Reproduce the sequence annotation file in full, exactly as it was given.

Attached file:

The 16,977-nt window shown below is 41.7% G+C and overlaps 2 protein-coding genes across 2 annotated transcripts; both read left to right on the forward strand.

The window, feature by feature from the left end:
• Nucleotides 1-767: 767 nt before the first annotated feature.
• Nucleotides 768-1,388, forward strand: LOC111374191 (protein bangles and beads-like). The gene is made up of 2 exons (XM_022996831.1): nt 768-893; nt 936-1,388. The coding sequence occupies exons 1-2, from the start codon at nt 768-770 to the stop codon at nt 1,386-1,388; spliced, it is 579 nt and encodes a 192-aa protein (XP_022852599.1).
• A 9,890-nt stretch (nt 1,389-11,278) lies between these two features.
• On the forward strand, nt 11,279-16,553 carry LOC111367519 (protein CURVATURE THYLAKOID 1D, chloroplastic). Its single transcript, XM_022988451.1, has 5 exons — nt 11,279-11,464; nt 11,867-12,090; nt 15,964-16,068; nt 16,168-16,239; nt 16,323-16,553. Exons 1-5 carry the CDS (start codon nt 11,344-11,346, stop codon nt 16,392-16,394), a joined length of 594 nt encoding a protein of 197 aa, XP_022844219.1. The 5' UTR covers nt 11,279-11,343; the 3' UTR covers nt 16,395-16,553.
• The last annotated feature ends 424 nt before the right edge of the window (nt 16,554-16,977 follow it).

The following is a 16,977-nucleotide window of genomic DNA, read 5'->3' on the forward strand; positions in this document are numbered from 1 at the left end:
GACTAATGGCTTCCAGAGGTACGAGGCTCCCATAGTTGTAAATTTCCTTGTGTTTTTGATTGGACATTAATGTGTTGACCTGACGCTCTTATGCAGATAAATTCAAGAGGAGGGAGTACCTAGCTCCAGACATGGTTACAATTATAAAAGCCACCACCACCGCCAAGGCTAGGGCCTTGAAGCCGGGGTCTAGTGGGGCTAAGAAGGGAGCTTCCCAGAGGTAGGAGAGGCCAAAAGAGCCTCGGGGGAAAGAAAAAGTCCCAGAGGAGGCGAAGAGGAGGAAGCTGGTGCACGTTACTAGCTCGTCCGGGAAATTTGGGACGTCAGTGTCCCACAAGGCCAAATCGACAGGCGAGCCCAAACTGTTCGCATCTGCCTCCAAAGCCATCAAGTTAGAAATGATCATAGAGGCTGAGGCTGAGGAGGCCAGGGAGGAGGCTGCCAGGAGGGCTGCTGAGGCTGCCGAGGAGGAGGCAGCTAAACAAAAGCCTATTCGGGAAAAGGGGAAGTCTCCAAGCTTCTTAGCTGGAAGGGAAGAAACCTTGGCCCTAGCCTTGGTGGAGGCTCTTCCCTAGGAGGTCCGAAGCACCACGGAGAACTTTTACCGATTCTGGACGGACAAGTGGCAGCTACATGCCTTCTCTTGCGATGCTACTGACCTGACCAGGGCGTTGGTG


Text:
The 16,977-nt window shown below is 41.7% G+C and overlaps 2 protein-coding genes across 2 annotated transcripts; both read left to right on the forward strand.

The window, feature by feature from the left end:
• Nucleotides 1-767: 767 nt before the first annotated feature.
• Nucleotides 768-1,388, forward strand: LOC111374191 (protein bangles and beads-like). The gene is made up of 2 exons (XM_022996831.1): nt 768-893; nt 936-1,388. The coding sequence occupies exons 1-2, from the start codon at nt 768-770 to the stop codon at nt 1,386-1,388; spliced, it is 579 nt and encodes a 192-aa protein (XP_022852599.1).
• A 9,890-nt stretch (nt 1,389-11,278) lies between these two features.
• On the forward strand, nt 11,279-16,553 carry LOC111367519 (protein CURVATURE THYLAKOID 1D, chloroplastic). Its single transcript, XM_022988451.1, has 5 exons — nt 11,279-11,464; nt 11,867-12,090; nt 15,964-16,068; nt 16,168-16,239; nt 16,323-16,553. Exons 1-5 carry the CDS (start codon nt 11,344-11,346, stop codon nt 16,392-16,394), a joined length of 594 nt encoding a protein of 197 aa, XP_022844219.1. The 5' UTR covers nt 11,279-11,343; the 3' UTR covers nt 16,395-16,553.
• The last annotated feature ends 424 nt before the right edge of the window (nt 16,554-16,977 follow it).

The following is a 16,977-nucleotide window of genomic DNA, read 5'->3' on the forward strand; positions in this document are numbered from 1 at the left end:
GACTAATGGCTTCCAGAGGTACGAGGCTCCCATAGTTGTAAATTTCCTTGTGTTTTTGATTGGACATTAATGTGTTGACCTGACGCTCTTATGCAGATAAATTCAAGAGGAGGGAGTACCTAGCTCCAGACATGGTTACAATTATAAAAGCCACCACCACCGCCAAGGCTAGGGCCTTGAAGCCGGGGTCTAGTGGGGCTAAGAAGGGAGCTTCCCAGAGGTAGGAGAGGCCAAAAGAGCCTCGGGGGAAAGAAAAAGTCCCAGAGGAGGCGAAGAGGAGGAAGCTGGTGCACGTTACTAGCTCGTCCGGGAAATTTGGGACGTCAGTGTCCCACAAGGCCAAATCGACAGGCGAGCCCAAACTGTTCGCATCTGCCTCCAAAGCCATCAAGTTAGAAATGATCATAGAGGCTGAGGCTGAGGAGGCCAGGGAGGAGGCTGCCAGGAGGGCTGCTGAGGCTGCCGAGGAGGAGGCAGCTAAACAAAAGCCTATTCGGGAAAAGGGGAAGTCTCCAAGCTTCTTAGCTGGAAGGGAAGAAACCTTGGCCCTAGCCTTGGTGGAGGCTCTTCCCTAGGAGGTCCGAAGCACCACGGAGAACTTTTACCGATTCTGGACGGACAAGTGGCAGCTACATGCCTTCTCTTGCGATGCTACTGACCTGACCAGGGCGTTGGTG